It is a public secret that, through its state-funded multilingual television and radio networks, the Russian government has for years tried to influence the political situation in the former Soviet states. Networks like RT, formerly known as Russia Today, are notorious for biased news coverage that often borders on propaganda. These misinformation networks are not, however, only limited to traditional media and increasingly include social media, as well.
Since the Ukraine crisis and subsequent annexation of Crimea in 2014, Moscow has stepped up its social media propaganda, which includes news tweets, non-attributed comments on websites, troll and bot social media accounts, and fake hashtags on Twitter and other social media.
Until recently, little was known about the exact scale and intensity of Russian efforts to distribute fake news and other misinformation. A recently published study by the RAND Corporation tries to map out this phenomenon, focusing on Russia’s cyber propaganda activities in post-Soviet states. The report examines Russian-language content on social media, as well as broader propaganda efforts, in the former Soviet Union, including Estonia, Latvia, Lithuania, Ukraine, Moldova and Belarus. It also includes a set of recommendations:
To effectively counter Russian propaganda, it will be critical to track Russian influence efforts. The information requirements are varied and include the following:
• Identify fake-news stories and their sources.
• Understand narrative themes and content that pervade various Russian media sources.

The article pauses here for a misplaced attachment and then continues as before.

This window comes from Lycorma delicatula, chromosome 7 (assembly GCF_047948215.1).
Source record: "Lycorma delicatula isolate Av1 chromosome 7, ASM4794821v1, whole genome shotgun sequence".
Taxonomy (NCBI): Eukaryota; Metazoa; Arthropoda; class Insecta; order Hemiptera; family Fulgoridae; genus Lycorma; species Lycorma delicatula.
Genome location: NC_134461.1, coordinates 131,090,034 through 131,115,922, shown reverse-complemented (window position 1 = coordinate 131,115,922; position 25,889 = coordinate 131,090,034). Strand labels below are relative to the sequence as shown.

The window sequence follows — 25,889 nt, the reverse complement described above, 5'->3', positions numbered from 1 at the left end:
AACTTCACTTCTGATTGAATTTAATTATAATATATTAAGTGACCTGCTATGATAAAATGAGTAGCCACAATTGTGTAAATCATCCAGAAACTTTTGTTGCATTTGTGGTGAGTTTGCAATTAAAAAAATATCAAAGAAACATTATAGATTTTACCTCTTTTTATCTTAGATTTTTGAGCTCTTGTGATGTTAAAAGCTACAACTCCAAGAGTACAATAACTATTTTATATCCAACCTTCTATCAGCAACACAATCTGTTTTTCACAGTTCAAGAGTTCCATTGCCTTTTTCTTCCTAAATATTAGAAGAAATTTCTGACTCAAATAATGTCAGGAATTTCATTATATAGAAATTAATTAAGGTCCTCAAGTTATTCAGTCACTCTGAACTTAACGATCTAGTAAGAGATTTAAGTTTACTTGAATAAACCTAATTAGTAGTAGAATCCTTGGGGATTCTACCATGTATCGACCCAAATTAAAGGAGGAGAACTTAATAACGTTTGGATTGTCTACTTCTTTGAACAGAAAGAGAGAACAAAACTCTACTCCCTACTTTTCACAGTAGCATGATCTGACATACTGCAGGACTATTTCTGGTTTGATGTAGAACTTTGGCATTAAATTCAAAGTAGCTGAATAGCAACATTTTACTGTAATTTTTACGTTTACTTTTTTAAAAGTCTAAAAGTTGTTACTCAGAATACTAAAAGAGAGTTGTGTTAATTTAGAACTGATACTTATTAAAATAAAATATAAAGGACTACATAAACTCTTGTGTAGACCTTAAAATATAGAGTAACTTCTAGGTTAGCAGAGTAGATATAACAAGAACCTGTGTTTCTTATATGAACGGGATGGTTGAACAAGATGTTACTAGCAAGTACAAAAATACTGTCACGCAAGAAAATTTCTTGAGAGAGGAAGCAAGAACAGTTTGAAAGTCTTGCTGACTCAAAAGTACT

• Understand the broader Russian strategy that underlies tactical propaganda messaging.
It will also be important to identify and track the identities and influence of unattributed Russian social media accounts that take the form of bots or trolls. These accounts represent a potentially pernicious form of influence and one that has been targeted against audiences in eastern Europe and Ukraine but also in the United States.
Monitoring various social media channels in the Baltics and Ukraine will also be important as a way of identifying any Russian shaping campaign that could prelude more-aggressive political or military action. As one Pentagon-based expert observed, “If you saw them spike their efforts in the Baltics, then you know something is happening.” Another at State asked, “How can we use these tools to predict and spot trends? When is the boiling point that we need to pay attention?”
Such views align nicely with that of the Estonians, who themselves fear that increased Russian social media operations could serve as a prelude to mischief.
Read the full report here.